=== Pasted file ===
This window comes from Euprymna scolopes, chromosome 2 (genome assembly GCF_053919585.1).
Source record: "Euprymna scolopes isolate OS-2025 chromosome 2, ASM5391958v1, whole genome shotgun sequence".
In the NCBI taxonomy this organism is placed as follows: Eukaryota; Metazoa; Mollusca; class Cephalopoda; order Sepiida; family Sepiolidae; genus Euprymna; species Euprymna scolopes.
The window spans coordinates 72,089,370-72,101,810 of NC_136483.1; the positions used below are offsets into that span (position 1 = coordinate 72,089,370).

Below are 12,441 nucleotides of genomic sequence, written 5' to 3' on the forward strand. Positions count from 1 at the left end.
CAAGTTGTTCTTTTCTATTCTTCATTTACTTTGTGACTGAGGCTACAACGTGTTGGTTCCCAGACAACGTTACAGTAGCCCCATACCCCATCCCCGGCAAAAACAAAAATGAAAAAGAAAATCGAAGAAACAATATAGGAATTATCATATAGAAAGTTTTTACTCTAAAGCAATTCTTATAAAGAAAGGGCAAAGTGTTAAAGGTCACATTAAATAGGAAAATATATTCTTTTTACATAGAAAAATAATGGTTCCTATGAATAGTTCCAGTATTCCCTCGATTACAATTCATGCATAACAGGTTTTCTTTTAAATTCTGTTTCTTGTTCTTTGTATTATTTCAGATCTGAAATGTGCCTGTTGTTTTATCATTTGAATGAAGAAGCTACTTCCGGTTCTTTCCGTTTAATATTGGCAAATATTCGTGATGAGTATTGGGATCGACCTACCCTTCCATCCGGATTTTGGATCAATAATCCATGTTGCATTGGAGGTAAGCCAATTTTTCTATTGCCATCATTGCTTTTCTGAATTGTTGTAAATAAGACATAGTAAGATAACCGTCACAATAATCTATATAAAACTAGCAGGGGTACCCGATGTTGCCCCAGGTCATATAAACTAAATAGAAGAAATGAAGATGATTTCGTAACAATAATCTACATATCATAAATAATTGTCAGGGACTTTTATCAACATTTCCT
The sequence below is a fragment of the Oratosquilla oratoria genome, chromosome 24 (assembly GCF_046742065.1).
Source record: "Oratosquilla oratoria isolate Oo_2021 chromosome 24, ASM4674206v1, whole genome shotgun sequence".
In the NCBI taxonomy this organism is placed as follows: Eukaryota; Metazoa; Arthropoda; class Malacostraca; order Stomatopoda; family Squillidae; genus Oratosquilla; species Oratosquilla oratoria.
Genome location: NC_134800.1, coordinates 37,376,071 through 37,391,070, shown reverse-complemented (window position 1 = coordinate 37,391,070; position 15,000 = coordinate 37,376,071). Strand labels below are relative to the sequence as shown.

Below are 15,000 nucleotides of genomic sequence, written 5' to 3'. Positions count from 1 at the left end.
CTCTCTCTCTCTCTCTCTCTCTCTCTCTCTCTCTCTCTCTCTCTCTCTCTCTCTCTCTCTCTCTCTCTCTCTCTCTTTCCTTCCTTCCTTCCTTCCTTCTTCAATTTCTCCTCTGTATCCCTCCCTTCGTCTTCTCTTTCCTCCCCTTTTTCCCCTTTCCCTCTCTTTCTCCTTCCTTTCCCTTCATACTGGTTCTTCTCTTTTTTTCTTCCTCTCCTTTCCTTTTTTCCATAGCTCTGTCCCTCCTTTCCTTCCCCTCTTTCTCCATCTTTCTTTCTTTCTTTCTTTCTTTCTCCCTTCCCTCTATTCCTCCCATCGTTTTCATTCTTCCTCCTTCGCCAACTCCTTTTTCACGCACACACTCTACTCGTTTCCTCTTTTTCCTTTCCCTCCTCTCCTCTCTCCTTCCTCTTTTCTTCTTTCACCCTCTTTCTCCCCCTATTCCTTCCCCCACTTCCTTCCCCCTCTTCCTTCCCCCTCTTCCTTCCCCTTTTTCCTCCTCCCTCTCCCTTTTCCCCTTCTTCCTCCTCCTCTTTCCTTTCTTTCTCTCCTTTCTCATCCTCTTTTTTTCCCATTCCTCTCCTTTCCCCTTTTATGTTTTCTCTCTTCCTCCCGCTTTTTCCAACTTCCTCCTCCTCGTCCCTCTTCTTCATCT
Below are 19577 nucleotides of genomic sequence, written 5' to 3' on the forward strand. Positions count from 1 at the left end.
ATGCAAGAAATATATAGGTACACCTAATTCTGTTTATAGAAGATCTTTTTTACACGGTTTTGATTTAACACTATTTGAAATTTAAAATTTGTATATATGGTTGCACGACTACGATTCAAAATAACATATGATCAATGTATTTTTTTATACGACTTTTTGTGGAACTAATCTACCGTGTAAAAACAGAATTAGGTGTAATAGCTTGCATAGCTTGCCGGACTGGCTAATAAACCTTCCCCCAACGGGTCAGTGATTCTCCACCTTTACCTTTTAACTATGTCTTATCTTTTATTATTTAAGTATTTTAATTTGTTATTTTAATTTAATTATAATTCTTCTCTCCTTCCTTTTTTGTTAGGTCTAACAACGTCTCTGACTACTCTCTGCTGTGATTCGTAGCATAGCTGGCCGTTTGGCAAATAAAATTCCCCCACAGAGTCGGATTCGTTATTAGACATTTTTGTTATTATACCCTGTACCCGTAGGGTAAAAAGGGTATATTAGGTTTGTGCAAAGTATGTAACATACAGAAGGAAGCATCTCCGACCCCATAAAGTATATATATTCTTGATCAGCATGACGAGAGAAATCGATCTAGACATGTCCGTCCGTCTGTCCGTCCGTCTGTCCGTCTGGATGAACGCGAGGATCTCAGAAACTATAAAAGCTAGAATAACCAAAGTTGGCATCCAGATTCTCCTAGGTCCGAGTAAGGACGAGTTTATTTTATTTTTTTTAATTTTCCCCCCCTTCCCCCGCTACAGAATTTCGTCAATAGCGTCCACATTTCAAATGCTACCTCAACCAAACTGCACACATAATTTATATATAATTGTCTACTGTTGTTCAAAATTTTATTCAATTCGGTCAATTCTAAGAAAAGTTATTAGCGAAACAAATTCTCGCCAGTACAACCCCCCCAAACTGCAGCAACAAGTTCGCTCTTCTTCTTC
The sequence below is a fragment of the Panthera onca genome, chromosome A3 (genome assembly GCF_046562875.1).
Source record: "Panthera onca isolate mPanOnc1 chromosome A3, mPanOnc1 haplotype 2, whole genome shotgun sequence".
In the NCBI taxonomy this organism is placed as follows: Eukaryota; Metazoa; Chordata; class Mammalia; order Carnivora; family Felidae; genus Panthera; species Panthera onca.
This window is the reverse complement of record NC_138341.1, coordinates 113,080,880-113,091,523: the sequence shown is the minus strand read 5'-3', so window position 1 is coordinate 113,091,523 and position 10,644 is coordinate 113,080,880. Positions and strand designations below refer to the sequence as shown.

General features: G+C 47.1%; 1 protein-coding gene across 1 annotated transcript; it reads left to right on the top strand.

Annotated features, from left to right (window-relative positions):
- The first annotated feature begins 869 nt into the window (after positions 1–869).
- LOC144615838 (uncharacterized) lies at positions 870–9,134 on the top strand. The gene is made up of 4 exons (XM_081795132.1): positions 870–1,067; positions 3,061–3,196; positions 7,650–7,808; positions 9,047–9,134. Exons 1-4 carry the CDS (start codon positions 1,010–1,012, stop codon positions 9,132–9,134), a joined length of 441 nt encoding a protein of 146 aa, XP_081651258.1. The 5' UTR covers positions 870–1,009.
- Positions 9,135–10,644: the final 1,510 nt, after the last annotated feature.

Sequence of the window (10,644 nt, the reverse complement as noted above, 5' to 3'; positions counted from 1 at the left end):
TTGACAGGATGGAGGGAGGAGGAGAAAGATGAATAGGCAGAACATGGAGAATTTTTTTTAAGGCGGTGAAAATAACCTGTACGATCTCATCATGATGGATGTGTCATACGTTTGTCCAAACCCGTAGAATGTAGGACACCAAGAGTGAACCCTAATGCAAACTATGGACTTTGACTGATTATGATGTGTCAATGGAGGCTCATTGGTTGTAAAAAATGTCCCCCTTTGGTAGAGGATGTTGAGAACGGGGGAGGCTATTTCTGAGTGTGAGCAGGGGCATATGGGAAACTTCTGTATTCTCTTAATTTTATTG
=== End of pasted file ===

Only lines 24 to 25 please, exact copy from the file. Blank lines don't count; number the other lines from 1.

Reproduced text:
Sequence of the window (10,644 nt, the reverse complement as noted above, 5' to 3'; positions counted from 1 at the left end):
TTGACAGGATGGAGGGAGGAGGAGAAAGATGAATAGGCAGAACATGGAGAATTTTTTTTAAGGCGGTGAAAATAACCTGTACGATCTCATCATGATGGATGTGTCATACGTTTGTCCAAACCCGTAGAATGTAGGACACCAAGAGTGAACCCTAATGCAAACTATGGACTTTGACTGATTATGATGTGTCAATGGAGGCTCATTGGTTGTAAAAAATGTCCCCCTTTGGTAGAGGATGTTGAGAACGGGGGAGGCTATTTCTGAGTGTGAGCAGGGGCATATGGGAAACTTCTGTATTCTCTTAATTTTATTG